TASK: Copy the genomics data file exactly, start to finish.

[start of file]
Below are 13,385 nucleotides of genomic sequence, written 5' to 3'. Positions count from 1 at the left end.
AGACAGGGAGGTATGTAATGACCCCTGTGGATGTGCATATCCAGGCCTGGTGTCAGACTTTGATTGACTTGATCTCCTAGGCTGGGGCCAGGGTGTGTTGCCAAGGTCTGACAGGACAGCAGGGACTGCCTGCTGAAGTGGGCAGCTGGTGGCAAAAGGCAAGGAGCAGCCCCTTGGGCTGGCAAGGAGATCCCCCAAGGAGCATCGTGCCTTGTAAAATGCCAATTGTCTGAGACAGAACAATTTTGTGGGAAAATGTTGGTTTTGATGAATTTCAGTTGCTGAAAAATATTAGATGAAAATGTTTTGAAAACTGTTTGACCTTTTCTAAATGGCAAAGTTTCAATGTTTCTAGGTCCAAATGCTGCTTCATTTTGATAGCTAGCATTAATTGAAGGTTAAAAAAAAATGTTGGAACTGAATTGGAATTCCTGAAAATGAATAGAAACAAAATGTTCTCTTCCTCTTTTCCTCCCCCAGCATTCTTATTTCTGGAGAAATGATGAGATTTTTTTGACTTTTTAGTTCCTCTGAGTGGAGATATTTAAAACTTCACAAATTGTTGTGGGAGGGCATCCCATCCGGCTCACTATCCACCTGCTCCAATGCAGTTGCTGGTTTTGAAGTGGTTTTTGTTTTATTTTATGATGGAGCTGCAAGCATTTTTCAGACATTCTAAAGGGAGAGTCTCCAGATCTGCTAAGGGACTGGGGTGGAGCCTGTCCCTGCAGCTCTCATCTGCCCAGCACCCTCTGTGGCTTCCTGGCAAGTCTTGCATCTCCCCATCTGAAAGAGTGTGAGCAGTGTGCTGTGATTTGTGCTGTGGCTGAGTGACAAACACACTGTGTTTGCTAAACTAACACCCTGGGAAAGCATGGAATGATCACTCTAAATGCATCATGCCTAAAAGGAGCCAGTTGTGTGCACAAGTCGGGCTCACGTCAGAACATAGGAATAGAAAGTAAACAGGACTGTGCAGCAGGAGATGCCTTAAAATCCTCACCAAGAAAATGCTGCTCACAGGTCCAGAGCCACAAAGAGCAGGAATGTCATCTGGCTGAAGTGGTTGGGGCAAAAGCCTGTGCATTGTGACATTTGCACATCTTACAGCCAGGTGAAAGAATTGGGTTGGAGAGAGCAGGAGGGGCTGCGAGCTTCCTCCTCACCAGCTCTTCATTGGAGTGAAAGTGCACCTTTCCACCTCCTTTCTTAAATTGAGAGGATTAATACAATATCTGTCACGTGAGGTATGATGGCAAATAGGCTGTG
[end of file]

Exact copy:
Below are 13,385 nucleotides of genomic sequence, written 5' to 3'. Positions count from 1 at the left end.
AGACAGGGAGGTATGTAATGACCCCTGTGGATGTGCATATCCAGGCCTGGTGTCAGACTTTGATTGACTTGATCTCCTAGGCTGGGGCCAGGGTGTGTTGCCAAGGTCTGACAGGACAGCAGGGACTGCCTGCTGAAGTGGGCAGCTGGTGGCAAAAGGCAAGGAGCAGCCCCTTGGGCTGGCAAGGAGATCCCCCAAGGAGCATCGTGCCTTGTAAAATGCCAATTGTCTGAGACAGAACAATTTTGTGGGAAAATGTTGGTTTTGATGAATTTCAGTTGCTGAAAAATATTAGATGAAAATGTTTTGAAAACTGTTTGACCTTTTCTAAATGGCAAAGTTTCAATGTTTCTAGGTCCAAATGCTGCTTCATTTTGATAGCTAGCATTAATTGAAGGTTAAAAAAAAATGTTGGAACTGAATTGGAATTCCTGAAAATGAATAGAAACAAAATGTTCTCTTCCTCTTTTCCTCCCCCAGCATTCTTATTTCTGGAGAAATGATGAGATTTTTTTGACTTTTTAGTTCCTCTGAGTGGAGATATTTAAAACTTCACAAATTGTTGTGGGAGGGCATCCCATCCGGCTCACTATCCACCTGCTCCAATGCAGTTGCTGGTTTTGAAGTGGTTTTTGTTTTATTTTATGATGGAGCTGCAAGCATTTTTCAGACATTCTAAAGGGAGAGTCTCCAGATCTGCTAAGGGACTGGGGTGGAGCCTGTCCCTGCAGCTCTCATCTGCCCAGCACCCTCTGTGGCTTCCTGGCAAGTCTTGCATCTCCCCATCTGAAAGAGTGTGAGCAGTGTGCTGTGATTTGTGCTGTGGCTGAGTGACAAACACACTGTGTTTGCTAAACTAACACCCTGGGAAAGCATGGAATGATCACTCTAAATGCATCATGCCTAAAAGGAGCCAGTTGTGTGCACAAGTCGGGCTCACGTCAGAACATAGGAATAGAAAGTAAACAGGACTGTGCAGCAGGAGATGCCTTAAAATCCTCACCAAGAAAATGCTGCTCACAGGTCCAGAGCCACAAAGAGCAGGAATGTCATCTGGCTGAAGTGGTTGGGGCAAAAGCCTGTGCATTGTGACATTTGCACATCTTACAGCCAGGTGAAAGAATTGGGTTGGAGAGAGCAGGAGGGGCTGCGAGCTTCCTCCTCACCAGCTCTTCATTGGAGTGAAAGTGCACCTTTCCACCTCCTTTCTTAAATTGAGAGGATTAATACAATATCTGTCACGTGAGGTATGATGGCAAATAGGCTGTG